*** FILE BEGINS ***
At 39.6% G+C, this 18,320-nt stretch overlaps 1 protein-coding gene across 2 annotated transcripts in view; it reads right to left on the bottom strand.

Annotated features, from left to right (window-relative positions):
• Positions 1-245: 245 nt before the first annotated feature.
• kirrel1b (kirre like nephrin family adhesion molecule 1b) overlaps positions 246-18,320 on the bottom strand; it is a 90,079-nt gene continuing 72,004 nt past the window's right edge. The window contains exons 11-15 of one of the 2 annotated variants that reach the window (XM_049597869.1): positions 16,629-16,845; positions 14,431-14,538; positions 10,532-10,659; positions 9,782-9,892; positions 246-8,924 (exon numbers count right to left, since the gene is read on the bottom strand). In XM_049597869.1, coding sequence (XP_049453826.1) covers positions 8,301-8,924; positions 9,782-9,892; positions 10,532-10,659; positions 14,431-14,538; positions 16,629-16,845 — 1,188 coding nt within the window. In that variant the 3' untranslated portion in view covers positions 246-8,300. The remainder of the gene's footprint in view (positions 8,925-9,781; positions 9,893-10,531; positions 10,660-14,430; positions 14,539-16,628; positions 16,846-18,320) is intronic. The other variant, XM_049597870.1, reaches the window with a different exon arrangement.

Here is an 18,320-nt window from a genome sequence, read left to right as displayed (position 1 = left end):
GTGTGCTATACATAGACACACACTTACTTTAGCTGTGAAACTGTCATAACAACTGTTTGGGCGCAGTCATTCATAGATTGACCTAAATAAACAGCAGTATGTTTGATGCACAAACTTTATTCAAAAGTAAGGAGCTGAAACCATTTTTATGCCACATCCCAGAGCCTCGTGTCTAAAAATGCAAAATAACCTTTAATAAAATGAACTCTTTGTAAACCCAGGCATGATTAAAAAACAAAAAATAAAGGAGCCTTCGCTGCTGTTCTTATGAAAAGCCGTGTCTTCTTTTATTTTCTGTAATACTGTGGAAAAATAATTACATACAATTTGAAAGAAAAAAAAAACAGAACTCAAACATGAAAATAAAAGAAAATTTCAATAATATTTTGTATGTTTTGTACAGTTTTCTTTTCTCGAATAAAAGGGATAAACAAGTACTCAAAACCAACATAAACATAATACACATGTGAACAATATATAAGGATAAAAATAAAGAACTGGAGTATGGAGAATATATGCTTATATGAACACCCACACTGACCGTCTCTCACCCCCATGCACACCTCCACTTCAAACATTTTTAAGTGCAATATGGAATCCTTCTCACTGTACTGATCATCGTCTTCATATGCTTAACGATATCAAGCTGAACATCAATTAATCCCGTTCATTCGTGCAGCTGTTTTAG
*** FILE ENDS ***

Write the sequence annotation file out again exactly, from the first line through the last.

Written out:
At 39.6% G+C, this 18,320-nt stretch overlaps 1 protein-coding gene across 2 annotated transcripts in view; it reads right to left on the bottom strand.

Annotated features, from left to right (window-relative positions):
• Positions 1-245: 245 nt before the first annotated feature.
• kirrel1b (kirre like nephrin family adhesion molecule 1b) overlaps positions 246-18,320 on the bottom strand; it is a 90,079-nt gene continuing 72,004 nt past the window's right edge. The window contains exons 11-15 of one of the 2 annotated variants that reach the window (XM_049597869.1): positions 16,629-16,845; positions 14,431-14,538; positions 10,532-10,659; positions 9,782-9,892; positions 246-8,924 (exon numbers count right to left, since the gene is read on the bottom strand). In XM_049597869.1, coding sequence (XP_049453826.1) covers positions 8,301-8,924; positions 9,782-9,892; positions 10,532-10,659; positions 14,431-14,538; positions 16,629-16,845 — 1,188 coding nt within the window. In that variant the 3' untranslated portion in view covers positions 246-8,300. The remainder of the gene's footprint in view (positions 8,925-9,781; positions 9,893-10,531; positions 10,660-14,430; positions 14,539-16,628; positions 16,846-18,320) is intronic. The other variant, XM_049597870.1, reaches the window with a different exon arrangement.

Here is an 18,320-nt window from a genome sequence, read left to right as displayed (position 1 = left end):
GTGTGCTATACATAGACACACACTTACTTTAGCTGTGAAACTGTCATAACAACTGTTTGGGCGCAGTCATTCATAGATTGACCTAAATAAACAGCAGTATGTTTGATGCACAAACTTTATTCAAAAGTAAGGAGCTGAAACCATTTTTATGCCACATCCCAGAGCCTCGTGTCTAAAAATGCAAAATAACCTTTAATAAAATGAACTCTTTGTAAACCCAGGCATGATTAAAAAACAAAAAATAAAGGAGCCTTCGCTGCTGTTCTTATGAAAAGCCGTGTCTTCTTTTATTTTCTGTAATACTGTGGAAAAATAATTACATACAATTTGAAAGAAAAAAAAAACAGAACTCAAACATGAAAATAAAAGAAAATTTCAATAATATTTTGTATGTTTTGTACAGTTTTCTTTTCTCGAATAAAAGGGATAAACAAGTACTCAAAACCAACATAAACATAATACACATGTGAACAATATATAAGGATAAAAATAAAGAACTGGAGTATGGAGAATATATGCTTATATGAACACCCACACTGACCGTCTCTCACCCCCATGCACACCTCCACTTCAAACATTTTTAAGTGCAATATGGAATCCTTCTCACTGTACTGATCATCGTCTTCATATGCTTAACGATATCAAGCTGAACATCAATTAATCCCGTTCATTCGTGCAGCTGTTTTAG